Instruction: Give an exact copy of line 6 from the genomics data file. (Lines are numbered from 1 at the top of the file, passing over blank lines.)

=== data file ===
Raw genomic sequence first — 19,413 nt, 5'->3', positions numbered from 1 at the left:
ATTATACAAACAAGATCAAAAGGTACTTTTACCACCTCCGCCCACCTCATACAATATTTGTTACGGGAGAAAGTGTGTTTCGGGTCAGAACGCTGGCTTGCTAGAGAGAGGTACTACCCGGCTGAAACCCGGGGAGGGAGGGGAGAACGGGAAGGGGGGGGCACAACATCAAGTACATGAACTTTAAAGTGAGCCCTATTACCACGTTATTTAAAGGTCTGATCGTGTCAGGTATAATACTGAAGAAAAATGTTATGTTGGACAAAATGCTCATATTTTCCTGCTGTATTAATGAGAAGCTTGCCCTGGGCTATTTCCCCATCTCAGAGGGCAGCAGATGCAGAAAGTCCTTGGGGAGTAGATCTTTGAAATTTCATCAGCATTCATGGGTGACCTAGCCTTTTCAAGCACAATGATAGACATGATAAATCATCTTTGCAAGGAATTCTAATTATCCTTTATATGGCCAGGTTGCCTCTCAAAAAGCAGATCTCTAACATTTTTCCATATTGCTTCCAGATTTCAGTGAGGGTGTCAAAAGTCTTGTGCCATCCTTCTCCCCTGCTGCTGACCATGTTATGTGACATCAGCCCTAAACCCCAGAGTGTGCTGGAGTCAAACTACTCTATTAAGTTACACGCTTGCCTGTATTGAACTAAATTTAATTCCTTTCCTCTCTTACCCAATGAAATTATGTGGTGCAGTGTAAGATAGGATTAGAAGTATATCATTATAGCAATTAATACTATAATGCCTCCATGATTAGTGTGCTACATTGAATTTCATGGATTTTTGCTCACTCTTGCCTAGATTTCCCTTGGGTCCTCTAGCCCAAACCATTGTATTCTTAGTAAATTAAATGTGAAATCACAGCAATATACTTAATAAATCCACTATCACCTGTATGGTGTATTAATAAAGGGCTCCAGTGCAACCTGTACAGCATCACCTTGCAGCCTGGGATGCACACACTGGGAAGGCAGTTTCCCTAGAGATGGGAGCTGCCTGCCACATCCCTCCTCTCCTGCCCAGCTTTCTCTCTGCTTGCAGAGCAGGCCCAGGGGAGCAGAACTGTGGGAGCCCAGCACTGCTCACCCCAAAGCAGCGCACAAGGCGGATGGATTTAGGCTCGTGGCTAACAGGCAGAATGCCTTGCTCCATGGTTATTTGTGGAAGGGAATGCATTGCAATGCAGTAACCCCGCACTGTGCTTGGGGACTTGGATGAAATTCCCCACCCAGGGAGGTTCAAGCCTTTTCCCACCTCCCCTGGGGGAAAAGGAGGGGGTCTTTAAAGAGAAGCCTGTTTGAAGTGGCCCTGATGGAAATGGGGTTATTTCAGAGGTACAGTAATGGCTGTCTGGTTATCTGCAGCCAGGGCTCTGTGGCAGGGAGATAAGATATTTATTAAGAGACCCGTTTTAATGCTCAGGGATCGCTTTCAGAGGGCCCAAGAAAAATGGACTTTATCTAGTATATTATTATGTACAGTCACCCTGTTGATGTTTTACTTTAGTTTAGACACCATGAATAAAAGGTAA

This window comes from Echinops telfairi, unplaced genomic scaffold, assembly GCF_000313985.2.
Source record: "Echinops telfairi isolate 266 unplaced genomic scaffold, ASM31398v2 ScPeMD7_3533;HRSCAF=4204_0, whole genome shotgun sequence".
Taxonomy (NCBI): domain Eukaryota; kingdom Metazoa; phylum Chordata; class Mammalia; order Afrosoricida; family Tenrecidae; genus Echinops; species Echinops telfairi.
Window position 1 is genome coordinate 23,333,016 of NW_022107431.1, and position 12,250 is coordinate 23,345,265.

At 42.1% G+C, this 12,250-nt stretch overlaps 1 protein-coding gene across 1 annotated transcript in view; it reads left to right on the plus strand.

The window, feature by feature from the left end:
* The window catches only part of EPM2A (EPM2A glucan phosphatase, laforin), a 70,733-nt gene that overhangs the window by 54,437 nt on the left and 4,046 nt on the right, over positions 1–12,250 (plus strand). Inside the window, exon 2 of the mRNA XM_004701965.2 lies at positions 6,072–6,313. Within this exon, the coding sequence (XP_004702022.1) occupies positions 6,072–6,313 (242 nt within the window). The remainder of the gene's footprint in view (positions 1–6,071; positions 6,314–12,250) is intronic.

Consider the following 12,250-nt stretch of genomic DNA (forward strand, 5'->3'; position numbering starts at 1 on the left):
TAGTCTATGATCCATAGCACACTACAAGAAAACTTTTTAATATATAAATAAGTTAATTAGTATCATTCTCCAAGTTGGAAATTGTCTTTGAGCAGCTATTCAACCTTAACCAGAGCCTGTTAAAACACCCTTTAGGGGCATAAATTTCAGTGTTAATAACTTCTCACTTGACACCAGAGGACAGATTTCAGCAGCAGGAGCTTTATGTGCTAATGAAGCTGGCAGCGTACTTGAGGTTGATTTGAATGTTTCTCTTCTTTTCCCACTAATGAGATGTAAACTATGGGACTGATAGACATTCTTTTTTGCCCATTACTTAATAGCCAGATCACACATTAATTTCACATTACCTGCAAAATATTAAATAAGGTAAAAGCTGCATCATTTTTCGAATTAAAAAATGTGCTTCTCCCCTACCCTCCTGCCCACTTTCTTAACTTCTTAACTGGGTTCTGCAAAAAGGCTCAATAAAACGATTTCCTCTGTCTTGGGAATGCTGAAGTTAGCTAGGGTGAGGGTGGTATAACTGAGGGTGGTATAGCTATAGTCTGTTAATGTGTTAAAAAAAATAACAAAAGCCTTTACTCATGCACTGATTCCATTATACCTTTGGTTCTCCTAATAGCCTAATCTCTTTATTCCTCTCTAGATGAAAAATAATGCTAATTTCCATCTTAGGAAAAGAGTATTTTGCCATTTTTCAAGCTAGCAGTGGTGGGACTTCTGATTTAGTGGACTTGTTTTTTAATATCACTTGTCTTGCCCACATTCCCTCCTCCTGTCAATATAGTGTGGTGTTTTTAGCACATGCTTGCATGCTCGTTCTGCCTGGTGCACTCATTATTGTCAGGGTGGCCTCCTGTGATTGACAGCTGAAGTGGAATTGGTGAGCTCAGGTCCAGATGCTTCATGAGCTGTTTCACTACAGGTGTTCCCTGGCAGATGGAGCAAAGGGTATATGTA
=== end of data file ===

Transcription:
Window position 1 is genome coordinate 23,333,016 of NW_022107431.1, and position 12,250 is coordinate 23,345,265.